Skip to main content

Jeremy Corbyn’s ready to keep Britain’s open borders after Brexit, admits Labour election chief

JEREMY Corbyn could keep Britain’s open borders after Brexit, his election chief sensationally admitted.

Labour’s campaign boss Andrew Gwynne refused to rule out keeping free movement with other EU countries as part of the Labour manifesto.

Jeremy Corbyn could keep Britain’s open borders after Brexit, his election chief Andrew Gwynne admitted
Press Association
Andrew Gwynne refused to commit to Labour’s 2017 promise on freedom of movement while on The Andrew Marr Show

It comes after far-left activists at Labour conference voted overwhelmingly in September to “maintain and extend” free movement if they gain power.

But the comments will enrage many voters in Labour’s heartlands who backed Brexit to regain control of Britain’s borders.

And they were blasted by Home Secretary Priti Patel, who warned Mr Corbyn would fail to control immigration numbers.

Mr Gwynne was quizzed on telly on how Labour’s border policy would be different to freedom of movement.

He told the BBC’s Andrew Marr Show: “Well, of course these would be bespoke reciprocal arrangements that will allow, for example, British students to access the European education system.”

FREEDOM OF MOVEMENT

Asked if Labour would keep its 2017 promise on freedom of movement, Mr Gwynne refused to commit to it.

He said: “Well, I will be able to answer that more clearly this time next week.

“I have not seen a draft of the manifesto. We go through a democratic process.

“It is next Saturday where the whole Labour Party family come together.”

Labour will finalise their election immigration policy at a crunch meeting – known as a Clause V meeting – next Saturday.

And it comes just days after Mr Corbyn said he wants to make sure EU nationals “do remain here, can come here, will stay here” if he becomes PM.

Ms Patel blasted: “For the second time in a week, Corbyn’s Labour have confirmed they want to see uncontrolled and unlimited immigration, whatever the results of the two chaotic referendums they want next year.”

Home Secretary Priti Patel says Jeremy Corbyn would fail to control immigration
Reuters


 

Comments

Post a comment

Popular posts from this blog

Politicians are wrong about what the public want

So the, out of touch political elite are trying to say that the public would be happy to cough up an extra £2000 a year, per household to prop up the NHS? 
Advertisers website Wrong! While many British families struggle to make ends meet, the political elite thinks that people will be glad to fund a failing business that is being run into the ground because of their failed policies on how the NHS is managed?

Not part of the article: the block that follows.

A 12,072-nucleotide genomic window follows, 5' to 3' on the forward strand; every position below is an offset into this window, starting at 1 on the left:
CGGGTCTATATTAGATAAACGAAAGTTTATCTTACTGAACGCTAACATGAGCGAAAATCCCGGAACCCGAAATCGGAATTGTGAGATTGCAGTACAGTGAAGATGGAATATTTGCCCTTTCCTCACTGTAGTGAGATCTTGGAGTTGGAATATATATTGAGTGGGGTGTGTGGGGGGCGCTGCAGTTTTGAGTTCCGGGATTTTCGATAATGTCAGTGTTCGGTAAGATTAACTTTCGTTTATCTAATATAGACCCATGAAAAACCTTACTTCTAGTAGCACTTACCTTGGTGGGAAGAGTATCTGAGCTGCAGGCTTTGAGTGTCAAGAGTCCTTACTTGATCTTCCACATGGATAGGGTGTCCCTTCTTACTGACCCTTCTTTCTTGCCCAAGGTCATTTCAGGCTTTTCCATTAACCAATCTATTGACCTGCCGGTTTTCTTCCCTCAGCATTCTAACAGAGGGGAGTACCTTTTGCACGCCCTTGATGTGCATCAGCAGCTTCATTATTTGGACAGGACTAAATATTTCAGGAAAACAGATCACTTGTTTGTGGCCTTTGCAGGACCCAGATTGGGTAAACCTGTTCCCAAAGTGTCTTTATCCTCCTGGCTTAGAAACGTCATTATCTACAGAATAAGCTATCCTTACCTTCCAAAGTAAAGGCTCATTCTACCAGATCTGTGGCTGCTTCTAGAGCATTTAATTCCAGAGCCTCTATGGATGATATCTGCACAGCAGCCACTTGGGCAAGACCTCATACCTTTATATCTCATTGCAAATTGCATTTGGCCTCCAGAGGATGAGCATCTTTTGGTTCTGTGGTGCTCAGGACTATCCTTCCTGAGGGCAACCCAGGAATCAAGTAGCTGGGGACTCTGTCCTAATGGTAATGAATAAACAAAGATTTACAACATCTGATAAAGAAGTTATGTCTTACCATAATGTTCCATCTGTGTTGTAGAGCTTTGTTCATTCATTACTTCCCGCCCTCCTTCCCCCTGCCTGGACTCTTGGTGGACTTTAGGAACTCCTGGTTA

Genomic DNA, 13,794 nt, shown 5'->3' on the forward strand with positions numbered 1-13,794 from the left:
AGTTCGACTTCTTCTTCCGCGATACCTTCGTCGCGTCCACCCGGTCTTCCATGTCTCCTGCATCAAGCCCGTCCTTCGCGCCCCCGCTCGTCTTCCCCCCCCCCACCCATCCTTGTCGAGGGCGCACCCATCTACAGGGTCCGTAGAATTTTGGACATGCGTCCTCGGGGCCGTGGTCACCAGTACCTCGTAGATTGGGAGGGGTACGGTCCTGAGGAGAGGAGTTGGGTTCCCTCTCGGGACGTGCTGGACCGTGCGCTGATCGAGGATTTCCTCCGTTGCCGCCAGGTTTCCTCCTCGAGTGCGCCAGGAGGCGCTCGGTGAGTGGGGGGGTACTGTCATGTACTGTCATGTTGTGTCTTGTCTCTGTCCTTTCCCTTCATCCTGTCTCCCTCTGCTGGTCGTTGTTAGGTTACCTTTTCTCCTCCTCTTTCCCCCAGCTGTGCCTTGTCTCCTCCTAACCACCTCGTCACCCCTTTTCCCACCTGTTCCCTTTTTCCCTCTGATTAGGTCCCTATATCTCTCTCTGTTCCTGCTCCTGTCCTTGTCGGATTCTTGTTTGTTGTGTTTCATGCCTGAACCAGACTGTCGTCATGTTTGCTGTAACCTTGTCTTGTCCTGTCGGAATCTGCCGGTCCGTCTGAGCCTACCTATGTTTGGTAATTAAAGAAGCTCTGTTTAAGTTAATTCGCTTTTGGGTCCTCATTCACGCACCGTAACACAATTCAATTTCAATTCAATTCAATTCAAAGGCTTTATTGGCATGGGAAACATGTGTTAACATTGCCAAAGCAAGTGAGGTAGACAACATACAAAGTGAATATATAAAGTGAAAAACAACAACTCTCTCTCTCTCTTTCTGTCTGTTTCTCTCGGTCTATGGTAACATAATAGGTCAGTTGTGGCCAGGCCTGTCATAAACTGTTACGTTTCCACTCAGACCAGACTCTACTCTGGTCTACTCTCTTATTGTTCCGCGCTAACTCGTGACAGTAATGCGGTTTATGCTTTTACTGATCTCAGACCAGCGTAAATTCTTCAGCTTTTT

No. This just shows that we have monkeys running our country! Many people on Facebook have shared the above post on various pages; a large number of those people don't even do politics. If our political elite were more than just yes men weighed down by the chains of political correctness, they would see that the people of Britain have had enough. 
Ever increasing taxation to try and fix their mistakes? 
Continuiosly using the NHS as a stick to beat the opposition or a classic party political paper dragon! (Paper Dragon): a politician or political party whocampaign to fox the proble…

PETITION - Keep Swinson OUT of the Lords

Keep Jo Swinson from being given a Peerage.
Sign the petition and share this everywhere

If Jo Swinson is given honors, it will be a scandal and ANOTHER Nail in the coffin for the House of Lords. Sign the petition

CLICK HERE TO SIGN

Has the Supreme Court handed Boris Johnson a Brexit escape route?

The Supreme Court’s judgment is the latest constitutional perversion after the Benn act. But ironically it may assist the Government in achieving its objective of Britain leaving the EU by 31 October, without having to seek an extension to the Article 50 process.
In paragraph 34, the Supreme Court states that its ‘proper function’ under our constitution is to give effect to the separation of powers (which justifies court intervention in relation to prorogation). Then, in what appears to be an innocuous sentence in paragraph 55, it says that it is to be “remember[ed] always that the actual task of governing is for the executive and not for Parliament or the courts.”
Yet the Benn Act manifestly contradicts this principle. It dictates how the Government must conduct negotiations with a foreign body, the EU, to the extent of obliging the Prime Minister to write specifically worded letters and accept whatever extension it offers when certain conditions are not met. In the situation when t…